A study on “Strengthening the Position of Press Publishers and Authors and Performers in the Copyright Directive”, which was commissioned by the European Parliament’s Policy Department for Citizens’ Rights and Constitutional Affairs at the request of the Legal Affairs (JURI) Committee, and published in September 2017, agreed with this view. It wrote: “We are doubtful that the proposed right will do much to secure a sustainable press. Once one understands the causes of the decline, one can immediately see that, however successful, a right targeted at aggregators is not likely to achieve much.”
Another study, entitled “Online News Aggregation and Neighbouring Rights for News Publishers” was carried out for the European Commission. It was never officially published because its conclusions are completely at odds with the assumption behind Article 11 of the proposed copyright directive: that online aggregators like Google are harming the publishing industry. The study found “no evidence that online aggregators have a negative impact on original newspaper publishers’ revenue.”
Moreover: “On the contrary, the evidence shows that aggregators may actually be complements to newspaper websites and may help consumer discover more news and boost the number of visits.” In other words, online sites that use snippets of news titles are boosting the number of visitors to the publications’ Web sites, and thus increasing their revenue and sustainability, rather than decreasing them.
German and Spanish publishers have learned this the hard way. As the European Commission’s suppressed report puts it: “After an initial rejection and chilling effect on traffic to their websites, German publishers agreed that news aggregators could take their content without remuneration. Spanish publishers did not have that option and suffered a decline in traffic.”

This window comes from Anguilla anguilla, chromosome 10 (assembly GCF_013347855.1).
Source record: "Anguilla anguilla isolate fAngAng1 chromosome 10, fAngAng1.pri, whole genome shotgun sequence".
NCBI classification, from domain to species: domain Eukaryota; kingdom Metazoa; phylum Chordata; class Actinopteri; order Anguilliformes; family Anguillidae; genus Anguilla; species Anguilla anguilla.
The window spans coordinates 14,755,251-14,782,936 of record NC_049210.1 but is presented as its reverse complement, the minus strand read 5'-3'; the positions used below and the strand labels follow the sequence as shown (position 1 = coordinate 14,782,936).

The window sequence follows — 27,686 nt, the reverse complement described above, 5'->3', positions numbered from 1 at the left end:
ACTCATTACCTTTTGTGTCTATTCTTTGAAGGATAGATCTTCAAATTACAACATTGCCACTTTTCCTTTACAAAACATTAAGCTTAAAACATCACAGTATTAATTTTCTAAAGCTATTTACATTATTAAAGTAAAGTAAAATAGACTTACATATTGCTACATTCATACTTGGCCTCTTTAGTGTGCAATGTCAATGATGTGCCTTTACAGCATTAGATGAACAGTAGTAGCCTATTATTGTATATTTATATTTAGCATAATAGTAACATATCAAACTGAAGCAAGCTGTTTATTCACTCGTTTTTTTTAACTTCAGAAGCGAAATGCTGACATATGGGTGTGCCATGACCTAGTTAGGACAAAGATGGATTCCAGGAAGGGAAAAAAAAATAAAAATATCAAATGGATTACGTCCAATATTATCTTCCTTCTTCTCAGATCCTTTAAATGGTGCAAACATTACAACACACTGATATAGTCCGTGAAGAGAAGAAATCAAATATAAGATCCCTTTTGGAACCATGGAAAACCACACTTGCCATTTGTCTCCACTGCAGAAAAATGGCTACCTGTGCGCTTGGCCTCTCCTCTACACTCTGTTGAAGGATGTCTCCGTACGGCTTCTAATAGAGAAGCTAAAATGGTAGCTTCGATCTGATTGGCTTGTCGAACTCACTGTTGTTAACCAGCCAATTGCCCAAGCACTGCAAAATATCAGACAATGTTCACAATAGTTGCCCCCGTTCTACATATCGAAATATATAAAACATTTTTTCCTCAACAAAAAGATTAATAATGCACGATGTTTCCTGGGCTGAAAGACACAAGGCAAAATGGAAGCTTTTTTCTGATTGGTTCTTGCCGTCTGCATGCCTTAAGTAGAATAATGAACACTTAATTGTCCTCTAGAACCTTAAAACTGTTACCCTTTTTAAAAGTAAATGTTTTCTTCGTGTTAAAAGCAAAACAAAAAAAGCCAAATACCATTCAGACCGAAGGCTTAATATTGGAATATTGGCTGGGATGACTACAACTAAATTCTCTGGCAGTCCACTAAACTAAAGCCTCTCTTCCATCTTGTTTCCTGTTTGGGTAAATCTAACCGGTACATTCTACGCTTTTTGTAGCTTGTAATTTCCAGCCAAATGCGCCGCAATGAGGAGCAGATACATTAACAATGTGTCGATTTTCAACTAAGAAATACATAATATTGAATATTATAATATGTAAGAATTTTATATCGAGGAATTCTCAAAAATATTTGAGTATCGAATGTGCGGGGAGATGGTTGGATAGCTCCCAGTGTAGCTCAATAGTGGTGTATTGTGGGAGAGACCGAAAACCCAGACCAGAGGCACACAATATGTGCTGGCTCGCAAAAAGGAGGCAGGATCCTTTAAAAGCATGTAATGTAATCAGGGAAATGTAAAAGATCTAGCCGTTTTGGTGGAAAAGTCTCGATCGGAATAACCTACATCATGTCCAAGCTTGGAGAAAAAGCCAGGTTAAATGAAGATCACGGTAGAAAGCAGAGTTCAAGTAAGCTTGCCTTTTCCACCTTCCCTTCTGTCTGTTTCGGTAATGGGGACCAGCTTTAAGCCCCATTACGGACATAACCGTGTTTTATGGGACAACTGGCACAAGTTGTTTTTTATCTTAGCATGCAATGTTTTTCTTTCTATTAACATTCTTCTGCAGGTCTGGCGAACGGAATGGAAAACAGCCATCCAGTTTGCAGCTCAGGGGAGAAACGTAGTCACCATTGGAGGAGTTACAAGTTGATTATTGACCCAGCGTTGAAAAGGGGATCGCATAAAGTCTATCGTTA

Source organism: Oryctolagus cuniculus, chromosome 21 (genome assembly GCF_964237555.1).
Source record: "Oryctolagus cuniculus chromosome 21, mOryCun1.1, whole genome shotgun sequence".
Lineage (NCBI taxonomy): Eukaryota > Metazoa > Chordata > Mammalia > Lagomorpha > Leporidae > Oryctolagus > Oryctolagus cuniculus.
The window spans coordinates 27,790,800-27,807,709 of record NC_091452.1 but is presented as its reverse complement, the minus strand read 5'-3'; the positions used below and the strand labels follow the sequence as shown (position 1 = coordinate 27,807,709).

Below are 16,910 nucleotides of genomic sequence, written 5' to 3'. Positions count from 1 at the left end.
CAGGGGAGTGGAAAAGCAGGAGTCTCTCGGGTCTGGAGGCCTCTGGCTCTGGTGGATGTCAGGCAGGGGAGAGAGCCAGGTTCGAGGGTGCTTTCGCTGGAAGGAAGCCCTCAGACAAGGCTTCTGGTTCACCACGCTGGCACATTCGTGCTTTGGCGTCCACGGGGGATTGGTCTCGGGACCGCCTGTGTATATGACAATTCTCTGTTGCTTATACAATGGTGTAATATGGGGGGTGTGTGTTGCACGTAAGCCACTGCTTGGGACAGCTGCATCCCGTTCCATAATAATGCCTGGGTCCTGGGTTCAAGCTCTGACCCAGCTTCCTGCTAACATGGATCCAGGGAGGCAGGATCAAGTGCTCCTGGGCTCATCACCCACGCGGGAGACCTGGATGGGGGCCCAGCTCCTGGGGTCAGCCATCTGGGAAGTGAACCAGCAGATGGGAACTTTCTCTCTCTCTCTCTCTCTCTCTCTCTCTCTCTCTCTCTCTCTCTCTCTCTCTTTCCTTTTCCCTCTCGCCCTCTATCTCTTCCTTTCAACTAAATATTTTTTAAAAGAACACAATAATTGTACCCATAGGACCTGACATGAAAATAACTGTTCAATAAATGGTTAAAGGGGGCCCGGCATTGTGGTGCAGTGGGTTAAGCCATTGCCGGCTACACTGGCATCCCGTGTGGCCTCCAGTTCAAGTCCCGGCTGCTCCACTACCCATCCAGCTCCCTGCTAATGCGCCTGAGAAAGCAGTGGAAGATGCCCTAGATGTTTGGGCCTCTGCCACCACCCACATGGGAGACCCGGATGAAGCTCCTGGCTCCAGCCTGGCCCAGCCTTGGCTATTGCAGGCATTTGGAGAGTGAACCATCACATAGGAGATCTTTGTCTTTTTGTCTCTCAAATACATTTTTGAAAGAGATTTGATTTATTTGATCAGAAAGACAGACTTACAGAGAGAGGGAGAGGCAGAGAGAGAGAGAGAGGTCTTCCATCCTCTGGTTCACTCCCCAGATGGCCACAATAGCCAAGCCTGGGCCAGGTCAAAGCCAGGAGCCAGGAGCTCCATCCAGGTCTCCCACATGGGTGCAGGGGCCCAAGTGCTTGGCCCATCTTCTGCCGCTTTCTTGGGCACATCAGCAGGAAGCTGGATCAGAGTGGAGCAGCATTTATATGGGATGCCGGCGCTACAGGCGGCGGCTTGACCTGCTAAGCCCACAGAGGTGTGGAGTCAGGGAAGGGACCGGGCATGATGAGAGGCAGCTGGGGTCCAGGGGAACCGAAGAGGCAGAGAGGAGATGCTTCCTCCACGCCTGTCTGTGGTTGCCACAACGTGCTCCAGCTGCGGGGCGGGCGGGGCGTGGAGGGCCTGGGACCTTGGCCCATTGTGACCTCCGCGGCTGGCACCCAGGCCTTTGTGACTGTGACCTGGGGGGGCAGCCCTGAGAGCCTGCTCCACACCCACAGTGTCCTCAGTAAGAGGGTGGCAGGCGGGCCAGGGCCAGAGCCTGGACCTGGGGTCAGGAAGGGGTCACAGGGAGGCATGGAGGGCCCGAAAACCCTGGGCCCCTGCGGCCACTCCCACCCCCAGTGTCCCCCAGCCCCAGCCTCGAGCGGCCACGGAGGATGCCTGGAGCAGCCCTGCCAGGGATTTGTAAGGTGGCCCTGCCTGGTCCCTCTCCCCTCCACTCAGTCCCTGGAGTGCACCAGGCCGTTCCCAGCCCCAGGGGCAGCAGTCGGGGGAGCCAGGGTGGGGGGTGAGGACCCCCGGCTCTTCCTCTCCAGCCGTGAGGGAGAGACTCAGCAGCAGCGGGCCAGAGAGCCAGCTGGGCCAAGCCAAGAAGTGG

Despite these inarguable facts – that publishers in both countries with a snippet tax have suffered, not benefited, as a result – the Bulgarian Council presidency not only wants to keep Article 11, but to make it even worse. The revenue figures from VG Media confirm that the ancillary copyright makes absolutely no sense if you look at the basic arithmetic – and that’s even before all the other serious downsides are considered.
The problem here is that the main EU publishers aren’t actually concerned that much about receiving money from ancillary copyright, since they know the sums would be vanishingly small – which also means that the promised “benefits” for EU journalists are negligible too. Publishers are more interested in using the rhetoric of “sustaining” newspapers to achieve their real goal: to attack and hobble the US Internet behemoths that have succeeded where traditional media companies failed because of the latter’s stubborn refusal to adapt their businesses to the new digital reality.
It’s time for MEPs to assert themselves against reckless hijacking of the legislative process by certain parties. The European Parliament must bring back some much-needed rationality by rejecting Article 11 completely. If it doesn’t, the EU project risks being seen as even more undemocratic by the region’s already disillusioned citizens.
Featured image by Alexas_Fotos.